The problems with fracking (part 3)
Originally published as a main feature story in Energy Digital's monthly magazine, this piece takes a head-on approach to the top arguments against fracking in order to separate fact from fiction. Click here to read the entire article.
In the first post of this 4-part web series, we explored Argument No. 1: Fracking will worsen climate change. In the second post, we explored Argument No. 2: Renewable energy is replacing fossil fuels and non-renewable energy.
As we continue to explore the five main arguments behind the "problems" with hydraulic fracturing, or fracking, it only seems fitting to combine Argument No. 3 and Argument No. 4, as both pertain to the same element: water.
RELATED TOPIC: CMWU: delivering world class water services
Argument #3: Fracking contaminates ground and surface water.
There has long been concerns that fracking may cause chemicals that are potentially carcinogenic to escape, contaminating the ground water near the fracking site.
This concern was brought to a frenzy when a Colorado man lit the water coming from his kitchen faucet on fire in the 2010 documentary, GasLand.
RELATED TOPIC: Fracking the way to energy independence
And while GasLand was nominated for an Academy Award, that particular scene was somewhat misrepresented, whether done unknowingly or intentionally. Truthfully, it was the flammable water that propelled many into the anti-fracking controversy.
What viewers didn’t see was that Colorado officials conducted a full investigation and concluded that the nearby fracking wells were not to blame: The flammable material was coming from the man’s own water well which had been drilled into a pocket of methane, naturally occurring in the rock.
That is not to say that incidents have not happened.
In May 2013, Chesapeake Energy was fined USD$1 million by Pennsylvania officials who claimed that their fracking operations caused the contamination of water supplies for 16 Bradford County families. The contamination, however, was not the result of fracking itself, but from improperly cemented boreholes that allowed gas to seep out.
Argument #4: Fracking uses a tremendous amount of water.
With the California drought looming like a dark cloud over the U.S.—not to mention the numerous droughts in other parts of the world— the massive amount of water that is used in fracking is causing great concern.
RELATED TOPIC: [INFOGRAPHIC] How to meet water and energy needs
According to the EPA, between 70 and 140 billion gallons of water were used for fracking in 2011. When isolated as a single statistic, this sounds rather daunting: That is a lot of water used that can’t be reused.
However, when you compare it to how many gallons of water are used to water American lawns each year, the water used for fracking looks like a drop in the bucket.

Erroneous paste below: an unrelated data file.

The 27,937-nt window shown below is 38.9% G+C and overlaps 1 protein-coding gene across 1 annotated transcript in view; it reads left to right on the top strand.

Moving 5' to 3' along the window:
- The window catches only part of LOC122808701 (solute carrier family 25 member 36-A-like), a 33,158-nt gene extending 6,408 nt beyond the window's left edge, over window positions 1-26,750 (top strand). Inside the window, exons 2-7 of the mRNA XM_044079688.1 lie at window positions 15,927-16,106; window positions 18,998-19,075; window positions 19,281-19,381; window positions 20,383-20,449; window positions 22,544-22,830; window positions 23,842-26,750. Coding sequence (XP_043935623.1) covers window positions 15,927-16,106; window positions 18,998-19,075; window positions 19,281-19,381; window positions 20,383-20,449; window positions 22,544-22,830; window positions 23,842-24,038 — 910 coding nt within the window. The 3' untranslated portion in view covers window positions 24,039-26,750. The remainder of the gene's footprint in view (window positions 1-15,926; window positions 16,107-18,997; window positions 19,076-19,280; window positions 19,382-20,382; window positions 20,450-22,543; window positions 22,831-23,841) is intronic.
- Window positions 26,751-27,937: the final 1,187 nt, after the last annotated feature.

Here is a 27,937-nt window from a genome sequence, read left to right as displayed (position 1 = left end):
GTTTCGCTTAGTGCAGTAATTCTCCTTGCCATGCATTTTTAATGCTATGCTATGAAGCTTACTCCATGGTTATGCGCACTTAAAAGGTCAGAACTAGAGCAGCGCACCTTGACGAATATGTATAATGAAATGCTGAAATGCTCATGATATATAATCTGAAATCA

Click here to read the September issue of Energy Digital magazine, and look for the October 2015 edition, coming soon!
All but two UK regions failing on school energy efficiency
Most schools are still "treading water" on implementing energy efficient technology, according to new analysis of Government data from eLight.
Yorkshire & the Humber and the North East are the only regions where schools have collectively reduced how much they spend on energy per pupil, cutting expenditure by 4.4% and 0.9% respectively. Every other region of England increased its average energy expenditure per pupil, with schools in Inner London doing so by as much as 23.5%.
According to The Carbon Trust, energy bills in UK schools amount to £543 million per year, with 50% of a school’s total electricity cost being lighting. If every school in the UK implemented any type of energy efficient technology, over £100 million could be saved each year.
Harvey Sinclair, CEO of eEnergy, eLight’s parent company, said the figures demonstrate an uncomfortable truth for the education sector – namely that most schools are still treading water on the implementation of energy efficient technology. Energy efficiency could make a huge difference to meeting net zero ambitions, but most schools are still lagging behind.
“The solutions exist, but they are not being deployed fast enough," he said. "For example, we’ve made great progress in upgrading schools to energy-efficient LED lighting, but with 80% of schools yet to make the switch, there’s an enormous opportunity to make a collective reduction in carbon footprint and save a lot of money on energy bills. Our model means the entire project is financed, doesn’t require any upfront expenditure, and repayments are more than covered by the energy savings made."
He said while it has worked with over 300 schools, most are still far too slow to commit. "We are urging them to act with greater urgency because climate change won’t wait, and the need for action gets more pressing every year. The education sector has an important part to play in that and pupils around the country expect their schools to do so – there is still a huge job to be done."
North Yorkshire County Council is benefiting from the Public Sector Decarbonisation Scheme, which has so far awarded nearly £1bn for energy efficiency and heat decarbonisation projects around the country, and Craven schools has reportedly made a successful £2m bid (click here).
The Department for Education has issued 13 tips for reducing energy and water use in schools.